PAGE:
I couldn’t help but to think of the great literary classic, and one of my favorite books, Thus Spoke Zarathustra as Donald Trump became the first president in American history to come out of the White House on a Friday morning and give an impromptu press conference specifically to Steve Doocy on an unscheduled Fox and Friends live show. Trump saw the press gathered on the lawn to do their usual morning broadcasts and he just stepped out in the light of day and gave an unprecedented, fearless all access question and answer session that literally had everyone’s jaws dropping on the ground. In Nietzsche’s great classic Zarathustra had come down from his mountain top where he had been living and visited a village to teach them the way of the Übermensch. Translated to English the German term invented by the philosopher Nietzsche means overman, or otherwise more than man and is an evolution of western philosophy. While the orient is concerned specifically with group assimilation in their philosophic references, the west has always been about advancing the individual away from the group toward exceptionalism. Nietzsche did great work on the matter, but Ayn Rand took the concept even further and flushed out the ideas more succinctly. To date there is still more work to do, but without question the long line of thought on the matter of the Übermensch manifested on the White House lawn on June 15th 2018, one day after the President’s 72nd birthday, the release of the now famous IG report on the FBI case against that same president which was very embarrassing to that same FBI. The event also took place three days after Trump met with Kim Jong Un for the first time any American president has met with North Korea with the intention of a peace settlement and has so far been successful. Trump also started trade negotiations at the G7 Summit and as of the morning of that press conference had stuck China with stiff penalties in the forms of tariffs. Trump had emerged as an Übermensch, and the world wasn’t sure what to think about it.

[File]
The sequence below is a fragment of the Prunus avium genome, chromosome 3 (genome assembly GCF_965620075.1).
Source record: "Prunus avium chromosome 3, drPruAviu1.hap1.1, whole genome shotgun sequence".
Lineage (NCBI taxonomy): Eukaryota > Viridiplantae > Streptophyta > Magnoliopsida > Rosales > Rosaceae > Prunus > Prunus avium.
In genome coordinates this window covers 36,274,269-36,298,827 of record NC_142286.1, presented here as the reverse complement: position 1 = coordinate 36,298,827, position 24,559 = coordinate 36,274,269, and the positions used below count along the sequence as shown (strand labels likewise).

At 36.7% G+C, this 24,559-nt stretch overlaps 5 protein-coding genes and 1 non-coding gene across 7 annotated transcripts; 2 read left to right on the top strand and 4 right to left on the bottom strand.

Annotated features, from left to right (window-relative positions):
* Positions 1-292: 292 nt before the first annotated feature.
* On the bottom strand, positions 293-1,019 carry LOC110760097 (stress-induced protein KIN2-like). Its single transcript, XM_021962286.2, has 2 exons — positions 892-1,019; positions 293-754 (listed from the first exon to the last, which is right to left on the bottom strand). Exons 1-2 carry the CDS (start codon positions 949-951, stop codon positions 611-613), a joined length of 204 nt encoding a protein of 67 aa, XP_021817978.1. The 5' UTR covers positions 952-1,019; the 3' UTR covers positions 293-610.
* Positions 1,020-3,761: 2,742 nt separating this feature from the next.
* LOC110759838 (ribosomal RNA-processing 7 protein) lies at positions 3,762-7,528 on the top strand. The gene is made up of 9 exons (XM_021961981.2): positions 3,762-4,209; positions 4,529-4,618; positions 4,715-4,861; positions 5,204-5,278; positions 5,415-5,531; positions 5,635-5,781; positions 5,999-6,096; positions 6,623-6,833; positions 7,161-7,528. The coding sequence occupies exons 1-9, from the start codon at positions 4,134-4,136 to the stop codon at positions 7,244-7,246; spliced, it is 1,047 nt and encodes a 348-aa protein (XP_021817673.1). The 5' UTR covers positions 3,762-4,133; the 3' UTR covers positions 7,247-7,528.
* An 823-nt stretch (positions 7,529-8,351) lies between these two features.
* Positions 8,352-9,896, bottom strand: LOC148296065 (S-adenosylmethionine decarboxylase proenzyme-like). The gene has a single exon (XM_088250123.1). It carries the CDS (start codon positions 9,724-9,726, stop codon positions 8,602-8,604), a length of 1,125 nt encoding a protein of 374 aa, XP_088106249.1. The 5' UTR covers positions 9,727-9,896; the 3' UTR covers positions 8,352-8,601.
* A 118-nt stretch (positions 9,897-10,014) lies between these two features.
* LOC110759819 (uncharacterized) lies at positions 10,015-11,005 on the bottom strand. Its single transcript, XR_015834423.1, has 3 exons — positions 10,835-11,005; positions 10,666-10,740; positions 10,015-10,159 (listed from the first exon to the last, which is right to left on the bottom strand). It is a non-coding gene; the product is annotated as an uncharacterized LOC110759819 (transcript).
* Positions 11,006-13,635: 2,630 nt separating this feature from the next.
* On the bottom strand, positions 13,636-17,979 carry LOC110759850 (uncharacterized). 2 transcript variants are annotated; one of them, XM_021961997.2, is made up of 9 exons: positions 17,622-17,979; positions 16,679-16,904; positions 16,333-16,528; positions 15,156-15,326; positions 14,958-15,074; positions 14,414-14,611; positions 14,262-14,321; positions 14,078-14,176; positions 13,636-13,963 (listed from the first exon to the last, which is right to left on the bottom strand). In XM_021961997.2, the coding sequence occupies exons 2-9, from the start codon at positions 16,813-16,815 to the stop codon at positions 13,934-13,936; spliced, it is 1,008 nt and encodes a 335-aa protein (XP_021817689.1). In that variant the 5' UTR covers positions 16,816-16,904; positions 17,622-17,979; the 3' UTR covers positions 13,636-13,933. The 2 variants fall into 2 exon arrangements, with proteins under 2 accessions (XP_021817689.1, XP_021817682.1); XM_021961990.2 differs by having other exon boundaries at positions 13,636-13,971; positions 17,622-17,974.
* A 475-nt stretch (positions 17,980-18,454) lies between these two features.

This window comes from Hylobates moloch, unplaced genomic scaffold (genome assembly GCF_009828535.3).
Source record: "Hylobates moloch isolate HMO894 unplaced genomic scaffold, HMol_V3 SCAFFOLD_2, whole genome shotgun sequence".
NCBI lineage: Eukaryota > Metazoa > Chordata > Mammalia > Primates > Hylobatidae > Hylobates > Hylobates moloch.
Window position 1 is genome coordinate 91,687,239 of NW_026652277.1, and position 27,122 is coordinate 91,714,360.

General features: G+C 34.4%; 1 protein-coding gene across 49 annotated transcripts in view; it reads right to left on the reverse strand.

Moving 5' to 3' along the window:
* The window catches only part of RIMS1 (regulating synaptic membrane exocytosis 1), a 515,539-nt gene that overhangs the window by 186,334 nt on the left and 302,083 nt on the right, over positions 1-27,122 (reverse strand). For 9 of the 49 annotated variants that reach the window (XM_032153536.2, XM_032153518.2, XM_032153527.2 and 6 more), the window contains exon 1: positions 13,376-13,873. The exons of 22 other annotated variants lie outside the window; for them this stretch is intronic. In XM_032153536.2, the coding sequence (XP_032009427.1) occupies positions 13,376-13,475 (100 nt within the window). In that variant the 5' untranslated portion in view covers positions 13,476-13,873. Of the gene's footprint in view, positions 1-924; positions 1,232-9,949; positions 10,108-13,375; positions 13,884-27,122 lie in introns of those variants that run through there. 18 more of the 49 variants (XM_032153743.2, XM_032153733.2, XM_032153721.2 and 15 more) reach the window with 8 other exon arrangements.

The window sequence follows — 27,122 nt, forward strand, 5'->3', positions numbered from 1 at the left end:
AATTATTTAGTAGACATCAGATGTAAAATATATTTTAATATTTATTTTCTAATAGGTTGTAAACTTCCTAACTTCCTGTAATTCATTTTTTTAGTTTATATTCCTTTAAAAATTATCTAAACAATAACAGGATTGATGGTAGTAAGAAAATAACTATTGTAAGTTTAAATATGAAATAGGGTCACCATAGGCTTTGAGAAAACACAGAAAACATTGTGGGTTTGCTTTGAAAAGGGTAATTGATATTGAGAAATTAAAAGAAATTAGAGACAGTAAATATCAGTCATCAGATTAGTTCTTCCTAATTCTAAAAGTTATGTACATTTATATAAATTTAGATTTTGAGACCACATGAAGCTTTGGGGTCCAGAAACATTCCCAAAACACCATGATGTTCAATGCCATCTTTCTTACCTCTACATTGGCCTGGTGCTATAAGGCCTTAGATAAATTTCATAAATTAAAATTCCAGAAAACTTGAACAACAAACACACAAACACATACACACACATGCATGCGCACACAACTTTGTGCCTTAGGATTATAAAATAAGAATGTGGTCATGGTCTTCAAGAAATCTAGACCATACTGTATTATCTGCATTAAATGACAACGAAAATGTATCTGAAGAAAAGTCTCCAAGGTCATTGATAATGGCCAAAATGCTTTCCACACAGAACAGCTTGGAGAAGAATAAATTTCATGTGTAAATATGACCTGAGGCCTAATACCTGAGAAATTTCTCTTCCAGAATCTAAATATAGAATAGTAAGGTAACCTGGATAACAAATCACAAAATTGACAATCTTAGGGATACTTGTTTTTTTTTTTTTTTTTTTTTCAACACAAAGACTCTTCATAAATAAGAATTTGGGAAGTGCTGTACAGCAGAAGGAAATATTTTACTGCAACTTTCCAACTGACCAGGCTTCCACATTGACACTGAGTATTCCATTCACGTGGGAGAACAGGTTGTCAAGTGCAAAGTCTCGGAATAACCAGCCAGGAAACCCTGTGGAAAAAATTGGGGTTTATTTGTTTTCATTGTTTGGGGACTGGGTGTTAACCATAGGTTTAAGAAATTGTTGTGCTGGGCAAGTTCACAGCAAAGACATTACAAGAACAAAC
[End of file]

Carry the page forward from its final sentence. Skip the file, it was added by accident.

Two big events shaped my opinion on this matter long ago. The first was a continuation of the second but is relevant because it defined my view on these matters of eastern and western philosophies colliding in a healthy way for which I’m about to speak. I was listening to a lecture by the late great Joseph Campbell where he was talking about male initiation rites of passage in comparative religious cultures and he said something that just bothered me greatly. He said that it was an accepted and common practice for people not to do too well in manners of endeavor because doing such a thing was looked down on culturally. That perplexed me because to my thinking, if you were going to do something, why wouldn’t you try to do the best and be the best at it. Growing up I was an extremely rebellious kid. Not the kind who said too many curse words or was always up to no good. I was always in trouble for trying to be too good. When a bully picked on me to force me into some jar of human constraint I always fought back which led to a pretty bad fight between my dad and I on the matter. He was very impatient with me when he said that someday “they’re going to get you,” he was saying through clinched teeth with a finger in my face. The “they” he was talking about was of course the aristocracy of non-value which Ayn Rand described in her great book titled Return of the Primitive published originally in August of 1971. At that time, I had no understanding of Nietzsche, Ayn Rand or any of the philosophic history from western civilization that I was plotting my own course to completion, I simply knew that it seemed ethically wrong to allow my will to be bent by bullies in school or the social mechanisms that seemed to fuel their behavior. As it turned out, I was a pretty smart kid who was also uniquely gifted with physical aptitude, so I learned to fight early on and really didn’t grow up with any fears of being beat up—because honestly nobody could.